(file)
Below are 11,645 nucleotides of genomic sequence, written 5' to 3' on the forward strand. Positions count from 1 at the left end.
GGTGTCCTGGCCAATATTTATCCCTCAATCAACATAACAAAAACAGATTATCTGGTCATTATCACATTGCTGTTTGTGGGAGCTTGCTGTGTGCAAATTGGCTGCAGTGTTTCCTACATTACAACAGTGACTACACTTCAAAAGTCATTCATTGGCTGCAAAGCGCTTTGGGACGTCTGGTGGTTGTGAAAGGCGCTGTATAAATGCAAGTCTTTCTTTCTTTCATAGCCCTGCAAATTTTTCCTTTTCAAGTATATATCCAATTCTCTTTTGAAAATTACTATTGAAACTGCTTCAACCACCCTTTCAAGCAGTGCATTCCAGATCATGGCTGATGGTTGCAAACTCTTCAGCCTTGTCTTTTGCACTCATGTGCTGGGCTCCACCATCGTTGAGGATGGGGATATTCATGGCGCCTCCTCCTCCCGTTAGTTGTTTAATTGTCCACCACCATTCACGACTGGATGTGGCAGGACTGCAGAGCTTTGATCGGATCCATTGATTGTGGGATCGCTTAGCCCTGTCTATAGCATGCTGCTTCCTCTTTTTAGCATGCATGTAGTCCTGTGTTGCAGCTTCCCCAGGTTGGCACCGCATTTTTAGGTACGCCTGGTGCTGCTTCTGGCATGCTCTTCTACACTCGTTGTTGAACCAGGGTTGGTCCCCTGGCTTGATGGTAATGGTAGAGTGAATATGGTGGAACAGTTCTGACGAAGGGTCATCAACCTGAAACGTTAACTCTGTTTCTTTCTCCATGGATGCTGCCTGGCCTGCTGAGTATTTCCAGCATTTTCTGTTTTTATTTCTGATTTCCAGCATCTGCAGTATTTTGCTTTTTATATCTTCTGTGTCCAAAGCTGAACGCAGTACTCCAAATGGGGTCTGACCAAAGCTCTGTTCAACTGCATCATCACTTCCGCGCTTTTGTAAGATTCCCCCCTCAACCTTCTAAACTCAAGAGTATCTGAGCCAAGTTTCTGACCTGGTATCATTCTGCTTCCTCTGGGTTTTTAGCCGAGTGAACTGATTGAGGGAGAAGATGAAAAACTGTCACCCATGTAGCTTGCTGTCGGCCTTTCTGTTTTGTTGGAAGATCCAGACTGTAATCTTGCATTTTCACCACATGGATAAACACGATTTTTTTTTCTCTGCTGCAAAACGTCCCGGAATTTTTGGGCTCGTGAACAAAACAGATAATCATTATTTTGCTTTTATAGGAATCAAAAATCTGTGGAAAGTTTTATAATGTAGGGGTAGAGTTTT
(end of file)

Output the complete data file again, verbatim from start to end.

Below are 11,645 nucleotides of genomic sequence, written 5' to 3' on the forward strand. Positions count from 1 at the left end.
GGTGTCCTGGCCAATATTTATCCCTCAATCAACATAACAAAAACAGATTATCTGGTCATTATCACATTGCTGTTTGTGGGAGCTTGCTGTGTGCAAATTGGCTGCAGTGTTTCCTACATTACAACAGTGACTACACTTCAAAAGTCATTCATTGGCTGCAAAGCGCTTTGGGACGTCTGGTGGTTGTGAAAGGCGCTGTATAAATGCAAGTCTTTCTTTCTTTCATAGCCCTGCAAATTTTTCCTTTTCAAGTATATATCCAATTCTCTTTTGAAAATTACTATTGAAACTGCTTCAACCACCCTTTCAAGCAGTGCATTCCAGATCATGGCTGATGGTTGCAAACTCTTCAGCCTTGTCTTTTGCACTCATGTGCTGGGCTCCACCATCGTTGAGGATGGGGATATTCATGGCGCCTCCTCCTCCCGTTAGTTGTTTAATTGTCCACCACCATTCACGACTGGATGTGGCAGGACTGCAGAGCTTTGATCGGATCCATTGATTGTGGGATCGCTTAGCCCTGTCTATAGCATGCTGCTTCCTCTTTTTAGCATGCATGTAGTCCTGTGTTGCAGCTTCCCCAGGTTGGCACCGCATTTTTAGGTACGCCTGGTGCTGCTTCTGGCATGCTCTTCTACACTCGTTGTTGAACCAGGGTTGGTCCCCTGGCTTGATGGTAATGGTAGAGTGAATATGGTGGAACAGTTCTGACGAAGGGTCATCAACCTGAAACGTTAACTCTGTTTCTTTCTCCATGGATGCTGCCTGGCCTGCTGAGTATTTCCAGCATTTTCTGTTTTTATTTCTGATTTCCAGCATCTGCAGTATTTTGCTTTTTATATCTTCTGTGTCCAAAGCTGAACGCAGTACTCCAAATGGGGTCTGACCAAAGCTCTGTTCAACTGCATCATCACTTCCGCGCTTTTGTAAGATTCCCCCCTCAACCTTCTAAACTCAAGAGTATCTGAGCCAAGTTTCTGACCTGGTATCATTCTGCTTCCTCTGGGTTTTTAGCCGAGTGAACTGATTGAGGGAGAAGATGAAAAACTGTCACCCATGTAGCTTGCTGTCGGCCTTTCTGTTTTGTTGGAAGATCCAGACTGTAATCTTGCATTTTCACCACATGGATAAACACGATTTTTTTTTCTCTGCTGCAAAACGTCCCGGAATTTTTGGGCTCGTGAACAAAACAGATAATCATTATTTTGCTTTTATAGGAATCAAAAATCTGTGGAAAGTTTTATAATGTAGGGGTAGAGTTTT